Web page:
By Lee Foster
When it’s autumn in America, during September and October, Pumpkin Patches are springing back to life, with many children dreaming of their pumpkin for this year. However, in only a few places in the U.S. can you find a large dedicated farming space right within a sprawling urban area. One example is Ardenwood Park, featuring the historic Perry Farms, in Fremont, California. Ardenwood offers one of the most robust Pumpkin Patches in the Bay Area. The October celebration leading up to Halloween, usually starting the last weekend in September, is an ideal time for a visit.
Our First Visit
Each year I contemplate returning in October, with my son Paul and his sons Paultje and Charlie. We will gather up the family pumpkins. The kids love to ride the hay wagon pulled by an authentic John Deere tractor, bought in the 1940s by the farmer, Joe Perry. In the first year of my pilgrimage, I was fortunate, as were many other urban folks across the generations in my hay wagon, to hear Joe Perry himself. Joe spun tales of farming in this urban environment. Joe passed away in 2018, but his son Doug and other family members in the next generation carry the vision forward.
Ardenwood functions all year as a demonstration farm for urban education. It also basks in its relationship with the East Bay Parks system as an historic park. Both its energy at food production and public outreach peak in October.
The Pumpkin Patch
Then the fabled pumpkin patch is in full swing. Families have long traditions of coming here to choose a pumpkin and ride around in the hay wagon to learn about farming. Some of the pumpkins are grown right on the property in large plots. Many other colorful types of squash-family produce are also available. Wheelbarrows and small wagons assist customers carting the chosen pumpkins and squashes to the family car.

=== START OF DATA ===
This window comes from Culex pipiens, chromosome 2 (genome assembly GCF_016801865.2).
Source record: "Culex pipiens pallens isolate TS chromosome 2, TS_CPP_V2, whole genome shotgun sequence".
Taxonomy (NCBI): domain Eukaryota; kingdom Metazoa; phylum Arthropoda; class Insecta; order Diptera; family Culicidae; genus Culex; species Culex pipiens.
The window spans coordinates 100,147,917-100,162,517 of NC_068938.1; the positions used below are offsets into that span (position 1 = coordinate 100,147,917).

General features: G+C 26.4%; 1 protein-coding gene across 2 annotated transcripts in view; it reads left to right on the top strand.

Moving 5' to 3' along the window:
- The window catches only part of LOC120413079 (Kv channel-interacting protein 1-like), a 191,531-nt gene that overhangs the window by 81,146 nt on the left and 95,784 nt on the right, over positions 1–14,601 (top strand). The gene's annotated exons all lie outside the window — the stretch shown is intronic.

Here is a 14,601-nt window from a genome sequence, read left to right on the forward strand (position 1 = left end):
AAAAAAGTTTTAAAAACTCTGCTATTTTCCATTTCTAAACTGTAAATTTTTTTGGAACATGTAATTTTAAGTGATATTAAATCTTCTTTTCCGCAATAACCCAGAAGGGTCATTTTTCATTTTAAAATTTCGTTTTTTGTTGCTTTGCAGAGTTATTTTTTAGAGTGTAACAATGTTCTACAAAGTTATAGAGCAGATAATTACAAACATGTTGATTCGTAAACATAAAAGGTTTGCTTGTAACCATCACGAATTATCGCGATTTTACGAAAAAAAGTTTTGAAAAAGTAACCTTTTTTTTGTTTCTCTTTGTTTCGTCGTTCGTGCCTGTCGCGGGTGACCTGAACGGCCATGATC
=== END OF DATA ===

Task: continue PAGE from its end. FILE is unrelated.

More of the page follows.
Kids like the large pyramid of hay bales that is built every year. Every kid seems to have an urge to climb to the top of the pyramid and tumble down the sides. But the special feature of the place is the ride in the hay wagon ride and the choosing of a pumpkin.
The hay wagon takes city slickers out to a remote corner of the farm. Consequently, the audience is now away from the din of the Pumpkin Patch. Most noteworthy, a talk imparts a heartfelt dream about sustainable agriculture.
The Hay Wagon
The hay wagon spokesperson explains how they went organic long, long ago, and why, before the term “organic” became commercial. There are probably comments about the taste of tomatoes that can be fully ripened right on the vine when the producer and consumer live in close proximity. The issue of sustainability comes up. The joy of watching plants grow and proceed through their brief, dramatic life cycles is emphasized. Maybe the spokesperson parades out all the 70 crops grown here, from chard to cauliflower. The farm is a show place, of course, but here are elements of the real deal, the real McCoy. These people have been living out an ideal of urban farming. Certainly, the spokespeople are the hard-working high priests of the plowed field. Most of the audience has had no experience of food sourcing beyond a trip to the local supermarket.
Ardenwood is more than just the Joe Perry Farm, but that’s one part that is special. Many families return each October to get the family pumpkins and a glimpse at yesteryear. The legacy of Joe Perry will be there, forever, taking us around in spirit in the hay wagon. Above all, someone else will tell the good story one more time, now likely through the voice of the next generation.
If You Go:
Perry Farms/Ardenwood Historic Farm Park is at 34600 Ardenwood Boulevard in Fremont, CA, 510-791-0340, www.perryfarmsorganic.com. Admission fee and produce purchase fees. More details on the entire Ardenwood Historic Farm as an East Bay Regional Park District park are available at 510-544-2797, http://www.ebparks.org/parks/ardenwood
Both websites tend to reflect the annual news of the Pumpkin Patch towards the end of September.